CLIENT OF THE WEEK: Oasis eases consumer stress - Steve Cooper shows off the brand’s calming qualities, Francesca Newland writes

Last Friday, a very anxious Steve Cooper, the marketing controller of non-carbonated drinks at Cadbury-Schweppes, was lining up bottles of Oasis to calm him down should his beloved Newcastle United lose the FA Cup final at the weekend.

Last Friday, a very anxious Steve Cooper, the marketing controller

of non-carbonated drinks at Cadbury-Schweppes, was lining up bottles of

Oasis to calm him down should his beloved Newcastle United lose the FA

Cup final at the weekend.



’It’ll take more than one,’ he said in his strong Geordie accent. He was

referring to the new positioning of Oasis as an effective calming

influence for stressful circumstances.



Cadbury-Schweppes has developed a new strategy for Oasis - a ’phase two’

campaign. The drink was launched in 1995 and has used the ’open, pour,

be yourself once more’ advertising through Saatchi & Saatchi since

then.



Cooper says: ’It was brilliant at raising awareness. Everyone remembered

the slogan and recognised the actors in it. But it didn’t deliver a

strong message.’



The company undertook consumer research to understand why people drink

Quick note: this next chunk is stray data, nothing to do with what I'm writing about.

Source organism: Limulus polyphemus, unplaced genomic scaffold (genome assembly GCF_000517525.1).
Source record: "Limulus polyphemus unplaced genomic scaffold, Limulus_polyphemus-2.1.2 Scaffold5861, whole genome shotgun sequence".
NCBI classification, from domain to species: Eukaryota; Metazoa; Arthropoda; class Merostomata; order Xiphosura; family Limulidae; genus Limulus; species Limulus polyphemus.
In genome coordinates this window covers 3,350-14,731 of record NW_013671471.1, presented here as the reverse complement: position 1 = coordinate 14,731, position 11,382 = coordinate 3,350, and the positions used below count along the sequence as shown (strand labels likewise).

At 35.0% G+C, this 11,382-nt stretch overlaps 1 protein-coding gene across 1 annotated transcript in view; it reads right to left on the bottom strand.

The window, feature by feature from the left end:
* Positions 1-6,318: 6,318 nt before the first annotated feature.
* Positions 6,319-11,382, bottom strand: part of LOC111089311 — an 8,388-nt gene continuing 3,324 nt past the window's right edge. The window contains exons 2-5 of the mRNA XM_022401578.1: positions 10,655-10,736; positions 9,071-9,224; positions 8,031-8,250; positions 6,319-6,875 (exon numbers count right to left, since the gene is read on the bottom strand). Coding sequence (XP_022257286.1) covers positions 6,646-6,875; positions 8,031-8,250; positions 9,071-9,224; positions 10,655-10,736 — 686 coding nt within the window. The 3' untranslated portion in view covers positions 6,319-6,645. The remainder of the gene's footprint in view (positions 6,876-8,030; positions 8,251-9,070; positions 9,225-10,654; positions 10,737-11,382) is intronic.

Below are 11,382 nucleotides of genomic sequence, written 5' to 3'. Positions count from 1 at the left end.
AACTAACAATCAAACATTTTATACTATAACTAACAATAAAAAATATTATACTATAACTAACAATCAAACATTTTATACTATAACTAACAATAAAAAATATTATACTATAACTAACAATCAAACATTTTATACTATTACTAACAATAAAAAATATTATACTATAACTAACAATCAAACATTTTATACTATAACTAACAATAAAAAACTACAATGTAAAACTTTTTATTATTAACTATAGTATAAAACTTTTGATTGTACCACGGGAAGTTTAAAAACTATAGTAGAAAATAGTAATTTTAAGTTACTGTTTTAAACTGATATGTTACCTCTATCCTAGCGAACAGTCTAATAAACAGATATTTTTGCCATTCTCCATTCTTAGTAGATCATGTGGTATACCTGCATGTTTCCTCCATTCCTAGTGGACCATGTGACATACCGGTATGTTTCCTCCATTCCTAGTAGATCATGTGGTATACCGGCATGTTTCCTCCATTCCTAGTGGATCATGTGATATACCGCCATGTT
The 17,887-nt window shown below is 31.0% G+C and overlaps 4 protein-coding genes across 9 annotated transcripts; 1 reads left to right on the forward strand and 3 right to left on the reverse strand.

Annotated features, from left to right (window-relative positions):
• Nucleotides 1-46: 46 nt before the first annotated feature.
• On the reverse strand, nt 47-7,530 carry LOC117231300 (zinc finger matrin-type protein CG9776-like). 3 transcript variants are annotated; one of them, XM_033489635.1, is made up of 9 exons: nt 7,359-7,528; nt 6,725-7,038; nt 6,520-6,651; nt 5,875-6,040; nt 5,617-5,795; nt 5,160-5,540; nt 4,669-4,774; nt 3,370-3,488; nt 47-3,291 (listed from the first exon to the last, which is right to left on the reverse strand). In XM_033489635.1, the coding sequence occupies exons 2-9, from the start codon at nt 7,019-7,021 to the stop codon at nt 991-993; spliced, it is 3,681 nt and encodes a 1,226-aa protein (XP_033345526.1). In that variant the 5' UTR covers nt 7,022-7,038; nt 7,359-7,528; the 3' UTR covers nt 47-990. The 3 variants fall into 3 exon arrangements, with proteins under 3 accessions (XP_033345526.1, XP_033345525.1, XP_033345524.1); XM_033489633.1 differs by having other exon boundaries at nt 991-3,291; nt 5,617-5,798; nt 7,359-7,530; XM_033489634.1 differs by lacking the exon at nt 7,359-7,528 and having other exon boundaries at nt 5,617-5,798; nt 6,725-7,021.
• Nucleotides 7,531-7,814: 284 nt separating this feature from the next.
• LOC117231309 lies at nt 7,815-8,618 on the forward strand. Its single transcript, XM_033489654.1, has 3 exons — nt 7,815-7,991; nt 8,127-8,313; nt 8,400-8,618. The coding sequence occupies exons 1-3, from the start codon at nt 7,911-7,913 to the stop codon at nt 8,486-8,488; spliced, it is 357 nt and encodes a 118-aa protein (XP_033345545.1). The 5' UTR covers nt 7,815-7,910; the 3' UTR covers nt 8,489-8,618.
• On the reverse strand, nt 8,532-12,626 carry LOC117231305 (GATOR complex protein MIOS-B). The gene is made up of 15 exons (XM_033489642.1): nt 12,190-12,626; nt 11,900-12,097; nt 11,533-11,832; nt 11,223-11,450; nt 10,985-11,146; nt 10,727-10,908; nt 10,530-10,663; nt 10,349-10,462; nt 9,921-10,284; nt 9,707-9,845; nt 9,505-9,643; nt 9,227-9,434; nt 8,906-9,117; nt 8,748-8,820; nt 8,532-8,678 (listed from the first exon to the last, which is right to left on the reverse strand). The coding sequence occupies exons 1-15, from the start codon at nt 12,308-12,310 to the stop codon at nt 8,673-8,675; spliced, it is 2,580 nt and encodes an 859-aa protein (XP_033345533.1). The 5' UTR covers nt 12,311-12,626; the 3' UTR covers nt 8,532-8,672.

Oasis, and used the information to develop the new message.



’It came from the consumers, like all the best strategies,’ Cooper

says.



It’s a two-pronged positioning. In contrast to carbonated drinks,

Cadbury-Schweppes discovered that people drink Oasis when they are

really thirsty.



So refreshment is a key part of the strategy.



The company is also developing an emotional positioning: that the drink

offers escape. Cooper says: ’Life is becoming more stressful. We can’t

solve the stress, but we can help you get away from it.’



The new approach is the basis for a campaign through TBWA GGT Simons

Palmer (Saatchi & Saatchi resigned the business last August because of a

conflict with Procter & Gamble’s Sunny Delight). The ads introduce the

Karma Brothers: two giant twins and their savvy, smaller sibling.



Cooper enthuses about the flexibility of the campaign idea. ’There are

so many stressful situations to use. Like your mobile phone going off,

your PC breaking down or your boss putting you under pressure,’ he

explains.



The 29-year-old Cooper is un-ashamedly ambitious. He switched from sales

to marketing because ’it would take ten years to get far in sales. I’d

have had to have waited for a manager to die’. That was at Scottish &

Newcastle, where he worked for five years.



He then spent a year at United Biscuits working on Phileas Fogg, before

making the move to Cadbury-Schweppes last July.



Cooper is confident that Oasis still has a lot of growth potential.

’Fruit-flavoured still drinks is a major growth area and so is bottled

water. Oasis combines both of them,’ he says.



Perhaps the predicted growth will cheer him up after Newcastle’s FA Cup

defeat at the weekend, because it’s unlikely that Oasis, no matter what

its positioning, could do the job.